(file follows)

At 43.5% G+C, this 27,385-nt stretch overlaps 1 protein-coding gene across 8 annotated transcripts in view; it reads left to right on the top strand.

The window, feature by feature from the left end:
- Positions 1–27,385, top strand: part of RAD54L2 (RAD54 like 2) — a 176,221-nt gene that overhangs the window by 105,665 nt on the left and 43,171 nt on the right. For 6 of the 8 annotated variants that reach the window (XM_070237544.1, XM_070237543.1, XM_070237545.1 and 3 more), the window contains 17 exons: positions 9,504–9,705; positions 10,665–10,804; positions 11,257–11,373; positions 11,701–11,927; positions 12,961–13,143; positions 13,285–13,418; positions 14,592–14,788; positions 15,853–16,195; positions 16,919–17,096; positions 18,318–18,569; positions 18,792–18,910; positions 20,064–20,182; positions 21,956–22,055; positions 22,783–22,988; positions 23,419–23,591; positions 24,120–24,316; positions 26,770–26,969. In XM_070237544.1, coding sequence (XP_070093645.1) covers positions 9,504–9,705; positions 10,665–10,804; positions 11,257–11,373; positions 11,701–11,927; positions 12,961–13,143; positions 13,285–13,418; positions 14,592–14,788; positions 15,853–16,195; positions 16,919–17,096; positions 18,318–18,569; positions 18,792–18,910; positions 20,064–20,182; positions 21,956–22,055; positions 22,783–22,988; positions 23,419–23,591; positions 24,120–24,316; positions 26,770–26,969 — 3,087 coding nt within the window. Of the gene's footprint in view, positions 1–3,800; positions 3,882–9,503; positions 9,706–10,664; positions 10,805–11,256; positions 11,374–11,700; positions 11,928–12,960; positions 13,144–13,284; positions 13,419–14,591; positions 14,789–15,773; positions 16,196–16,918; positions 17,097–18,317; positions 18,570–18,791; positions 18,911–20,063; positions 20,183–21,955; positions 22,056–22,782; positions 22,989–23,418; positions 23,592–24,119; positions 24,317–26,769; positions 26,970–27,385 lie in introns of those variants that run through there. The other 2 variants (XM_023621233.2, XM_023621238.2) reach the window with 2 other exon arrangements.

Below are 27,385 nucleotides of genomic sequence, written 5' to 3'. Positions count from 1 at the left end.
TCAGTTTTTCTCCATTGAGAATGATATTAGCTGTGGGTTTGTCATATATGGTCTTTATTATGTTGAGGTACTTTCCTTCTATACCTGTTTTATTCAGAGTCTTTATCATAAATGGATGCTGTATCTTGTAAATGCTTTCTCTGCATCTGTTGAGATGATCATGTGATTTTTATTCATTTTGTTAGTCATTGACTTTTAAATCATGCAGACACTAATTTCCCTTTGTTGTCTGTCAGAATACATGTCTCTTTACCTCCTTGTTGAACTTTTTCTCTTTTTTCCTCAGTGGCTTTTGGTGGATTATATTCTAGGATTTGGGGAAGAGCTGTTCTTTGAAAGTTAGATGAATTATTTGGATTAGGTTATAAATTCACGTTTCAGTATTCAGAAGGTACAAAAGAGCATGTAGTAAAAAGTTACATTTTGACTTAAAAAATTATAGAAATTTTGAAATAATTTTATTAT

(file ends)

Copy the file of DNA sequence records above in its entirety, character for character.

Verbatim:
At 43.5% G+C, this 27,385-nt stretch overlaps 1 protein-coding gene across 8 annotated transcripts in view; it reads left to right on the top strand.

The window, feature by feature from the left end:
- Positions 1–27,385, top strand: part of RAD54L2 (RAD54 like 2) — a 176,221-nt gene that overhangs the window by 105,665 nt on the left and 43,171 nt on the right. For 6 of the 8 annotated variants that reach the window (XM_070237544.1, XM_070237543.1, XM_070237545.1 and 3 more), the window contains 17 exons: positions 9,504–9,705; positions 10,665–10,804; positions 11,257–11,373; positions 11,701–11,927; positions 12,961–13,143; positions 13,285–13,418; positions 14,592–14,788; positions 15,853–16,195; positions 16,919–17,096; positions 18,318–18,569; positions 18,792–18,910; positions 20,064–20,182; positions 21,956–22,055; positions 22,783–22,988; positions 23,419–23,591; positions 24,120–24,316; positions 26,770–26,969. In XM_070237544.1, coding sequence (XP_070093645.1) covers positions 9,504–9,705; positions 10,665–10,804; positions 11,257–11,373; positions 11,701–11,927; positions 12,961–13,143; positions 13,285–13,418; positions 14,592–14,788; positions 15,853–16,195; positions 16,919–17,096; positions 18,318–18,569; positions 18,792–18,910; positions 20,064–20,182; positions 21,956–22,055; positions 22,783–22,988; positions 23,419–23,591; positions 24,120–24,316; positions 26,770–26,969 — 3,087 coding nt within the window. Of the gene's footprint in view, positions 1–3,800; positions 3,882–9,503; positions 9,706–10,664; positions 10,805–11,256; positions 11,374–11,700; positions 11,928–12,960; positions 13,144–13,284; positions 13,419–14,591; positions 14,789–15,773; positions 16,196–16,918; positions 17,097–18,317; positions 18,570–18,791; positions 18,911–20,063; positions 20,183–21,955; positions 22,056–22,782; positions 22,989–23,418; positions 23,592–24,119; positions 24,317–26,769; positions 26,970–27,385 lie in introns of those variants that run through there. The other 2 variants (XM_023621233.2, XM_023621238.2) reach the window with 2 other exon arrangements.

Below are 27,385 nucleotides of genomic sequence, written 5' to 3'. Positions count from 1 at the left end.
TCAGTTTTTCTCCATTGAGAATGATATTAGCTGTGGGTTTGTCATATATGGTCTTTATTATGTTGAGGTACTTTCCTTCTATACCTGTTTTATTCAGAGTCTTTATCATAAATGGATGCTGTATCTTGTAAATGCTTTCTCTGCATCTGTTGAGATGATCATGTGATTTTTATTCATTTTGTTAGTCATTGACTTTTAAATCATGCAGACACTAATTTCCCTTTGTTGTCTGTCAGAATACATGTCTCTTTACCTCCTTGTTGAACTTTTTCTCTTTTTTCCTCAGTGGCTTTTGGTGGATTATATTCTAGGATTTGGGGAAGAGCTGTTCTTTGAAAGTTAGATGAATTATTTGGATTAGGTTATAAATTCACGTTTCAGTATTCAGAAGGTACAAAAGAGCATGTAGTAAAAAGTTACATTTTGACTTAAAAAATTATAGAAATTTTGAAATAATTTTATTAT